A couple of months ago I got an e-mail from a publicist regarding a book that had just come out asking if I’d be interested in getting a review copy. The book in question was Harvey Mackay’s Use Your Head to Get Your Foot in the Door. I figured, “Hey, that’s be great to feature in The Job Stalker!“ (I am reasonably sensitive to the fact that a number of the books covered here have been more about areas of my own job search, rather than “job search” books in general), and told her to go ahead and send it along. It went into a “to be read” pile, and I finally got into it a couple of weeks back.
I was afraid for a while there that we were going to be in another long “waiting for the interview” cycle (which is why I ended up doing an excerpt from this last Monday), but it turns out that Mackay’s staff got the PR agency this a week or so back, and it just took a while for the right file to end up in my e-mail box!
As regular readers will recognize, I don’t typically expect too much from these little e-mail interviews, they serve as a bit of an introduction to the author and as a lead-in to my actual book review. However, every once in a while the Author “takes it seriously” and produces a more substantial response, and that is certainly the case with Mr. Mackay, as his answers here provide a great deal of relevant information.
Speaking of providing a great deal of relevant information, Use Your Head to Get Your Foot in the Door is a rather remarkable book. As I go into in my review, it’s pretty much a soup-to-nuts walk through of the job-search process, with material that you’re not likely to find anywhere else. I, personally, have not seen a more in-depth “manual” for finding a job, and am highly recommending this to anybody who’s out there “pounding the pavement”!
Q: Briefly, what’s your background?
A: See the biography on my web site.
Q: Have you had notable job-transition experiences?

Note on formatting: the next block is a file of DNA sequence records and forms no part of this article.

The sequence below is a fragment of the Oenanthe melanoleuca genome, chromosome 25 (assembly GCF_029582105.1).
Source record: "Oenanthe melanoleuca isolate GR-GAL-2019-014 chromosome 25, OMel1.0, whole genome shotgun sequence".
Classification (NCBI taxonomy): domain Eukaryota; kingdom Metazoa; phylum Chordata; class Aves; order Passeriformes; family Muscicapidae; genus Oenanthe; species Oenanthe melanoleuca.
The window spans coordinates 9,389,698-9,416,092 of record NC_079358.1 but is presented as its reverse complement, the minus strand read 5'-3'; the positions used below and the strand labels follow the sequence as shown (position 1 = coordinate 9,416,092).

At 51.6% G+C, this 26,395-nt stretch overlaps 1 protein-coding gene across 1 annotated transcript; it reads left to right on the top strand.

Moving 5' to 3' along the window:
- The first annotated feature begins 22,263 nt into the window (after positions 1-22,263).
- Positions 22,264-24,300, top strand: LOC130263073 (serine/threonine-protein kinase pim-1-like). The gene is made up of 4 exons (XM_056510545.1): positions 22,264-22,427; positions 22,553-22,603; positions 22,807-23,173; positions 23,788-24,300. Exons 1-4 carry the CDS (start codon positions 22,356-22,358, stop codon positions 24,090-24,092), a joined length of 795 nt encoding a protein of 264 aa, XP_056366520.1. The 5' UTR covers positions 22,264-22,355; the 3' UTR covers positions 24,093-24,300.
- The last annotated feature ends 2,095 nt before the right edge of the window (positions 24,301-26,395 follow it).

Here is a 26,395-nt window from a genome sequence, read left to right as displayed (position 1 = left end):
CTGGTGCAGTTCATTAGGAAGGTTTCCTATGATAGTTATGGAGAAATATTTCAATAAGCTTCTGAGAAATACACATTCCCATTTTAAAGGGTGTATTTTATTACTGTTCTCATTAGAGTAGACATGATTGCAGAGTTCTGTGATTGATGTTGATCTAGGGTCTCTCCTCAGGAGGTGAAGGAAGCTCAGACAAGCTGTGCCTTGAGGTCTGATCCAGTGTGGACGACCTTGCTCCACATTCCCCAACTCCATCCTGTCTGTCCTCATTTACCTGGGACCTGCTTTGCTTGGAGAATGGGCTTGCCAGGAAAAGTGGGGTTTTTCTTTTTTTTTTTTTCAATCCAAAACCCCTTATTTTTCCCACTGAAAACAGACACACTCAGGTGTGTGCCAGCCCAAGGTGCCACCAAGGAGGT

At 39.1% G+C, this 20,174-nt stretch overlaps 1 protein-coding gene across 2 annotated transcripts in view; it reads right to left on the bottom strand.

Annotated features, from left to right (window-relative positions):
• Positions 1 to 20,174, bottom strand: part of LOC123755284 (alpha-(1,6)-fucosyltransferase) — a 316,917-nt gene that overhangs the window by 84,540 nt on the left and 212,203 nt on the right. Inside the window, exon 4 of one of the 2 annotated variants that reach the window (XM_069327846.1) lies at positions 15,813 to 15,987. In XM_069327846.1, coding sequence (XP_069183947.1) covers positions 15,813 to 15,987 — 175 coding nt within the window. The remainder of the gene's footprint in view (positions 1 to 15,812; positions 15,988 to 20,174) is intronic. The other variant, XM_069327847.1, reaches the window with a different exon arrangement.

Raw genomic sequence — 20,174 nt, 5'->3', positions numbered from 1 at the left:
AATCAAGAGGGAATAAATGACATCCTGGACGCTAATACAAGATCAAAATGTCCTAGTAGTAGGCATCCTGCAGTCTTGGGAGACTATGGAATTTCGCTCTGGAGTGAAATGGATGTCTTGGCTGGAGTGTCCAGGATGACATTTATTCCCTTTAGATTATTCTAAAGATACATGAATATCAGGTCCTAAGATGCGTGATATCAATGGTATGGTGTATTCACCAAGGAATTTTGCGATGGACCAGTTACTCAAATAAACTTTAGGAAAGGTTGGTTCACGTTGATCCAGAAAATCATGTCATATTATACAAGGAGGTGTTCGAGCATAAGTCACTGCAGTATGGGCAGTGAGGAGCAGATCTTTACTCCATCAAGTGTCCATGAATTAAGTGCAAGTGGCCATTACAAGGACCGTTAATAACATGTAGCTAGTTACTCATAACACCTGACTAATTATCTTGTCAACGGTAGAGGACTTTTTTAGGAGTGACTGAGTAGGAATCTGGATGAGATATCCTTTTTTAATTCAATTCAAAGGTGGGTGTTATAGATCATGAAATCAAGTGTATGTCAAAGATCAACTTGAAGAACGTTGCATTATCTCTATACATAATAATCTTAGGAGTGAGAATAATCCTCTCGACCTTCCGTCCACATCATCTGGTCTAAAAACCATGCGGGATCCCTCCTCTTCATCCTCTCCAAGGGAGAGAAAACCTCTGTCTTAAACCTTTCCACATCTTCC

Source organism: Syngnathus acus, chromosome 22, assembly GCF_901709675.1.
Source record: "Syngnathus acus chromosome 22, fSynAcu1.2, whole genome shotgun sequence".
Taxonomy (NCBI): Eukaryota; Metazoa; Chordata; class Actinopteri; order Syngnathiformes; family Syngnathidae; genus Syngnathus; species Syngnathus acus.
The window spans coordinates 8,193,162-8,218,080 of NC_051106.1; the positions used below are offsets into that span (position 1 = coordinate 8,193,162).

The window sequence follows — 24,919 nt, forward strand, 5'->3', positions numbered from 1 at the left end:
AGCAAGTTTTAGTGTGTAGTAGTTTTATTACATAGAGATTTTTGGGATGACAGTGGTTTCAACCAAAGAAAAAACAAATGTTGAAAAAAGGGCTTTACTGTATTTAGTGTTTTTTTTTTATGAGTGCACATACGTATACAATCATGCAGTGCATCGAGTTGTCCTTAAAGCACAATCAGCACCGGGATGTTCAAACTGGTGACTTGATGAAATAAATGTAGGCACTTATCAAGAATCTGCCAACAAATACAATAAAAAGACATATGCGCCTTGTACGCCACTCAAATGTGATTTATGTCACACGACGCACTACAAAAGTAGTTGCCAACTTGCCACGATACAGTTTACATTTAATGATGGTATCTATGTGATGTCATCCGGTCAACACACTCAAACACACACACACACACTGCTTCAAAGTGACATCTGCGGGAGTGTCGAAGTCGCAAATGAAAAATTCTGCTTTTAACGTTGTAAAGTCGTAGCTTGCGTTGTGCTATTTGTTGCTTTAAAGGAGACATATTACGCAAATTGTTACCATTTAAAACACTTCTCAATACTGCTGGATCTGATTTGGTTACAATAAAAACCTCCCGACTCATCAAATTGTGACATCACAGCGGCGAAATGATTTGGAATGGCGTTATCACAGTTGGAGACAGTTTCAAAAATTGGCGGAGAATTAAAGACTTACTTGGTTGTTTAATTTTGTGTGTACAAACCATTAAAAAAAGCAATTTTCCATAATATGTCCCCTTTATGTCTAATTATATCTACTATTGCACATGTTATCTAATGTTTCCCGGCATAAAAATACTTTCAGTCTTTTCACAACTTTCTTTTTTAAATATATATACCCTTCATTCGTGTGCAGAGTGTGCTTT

A: I always wanted to be an entrepreneur. I still have trouble spelling the word, but that’s what I wanted to be. Therefore, I graduated from the University of Minnesota, had six interviews at different companies and chose envelope manufacturing. I started in the Shipping Department at the lowest level, then worked in the factory, plus some odd jobs, before they made me a salesman. Five years later after a stellar career in sales (I won a national sales contest and a trip to Las Vegas), I struck out on my own and bought a small insolvent envelope manufacturing company with a dozen employees and old broken-down equipment. Therefore, I did not have any notable job-transition experiences.
Q: Why did you decide to write a job-search book?
A: Two years ago I consulted with my financial advisers, and several of them were extremely bearish. CEO pay was running rampant. House prices were soaring. Everything was going wrong. I agreed with their analysis and thought we were headed for a stiff recession and, of course, not knowing when the bubble would burst. Of course, I never thought the economic tsunami would hit like it did. Also, for the past 45 years I have counseled and mentored about 500 people, ages 16-65, in finding a job and helping them with their careers.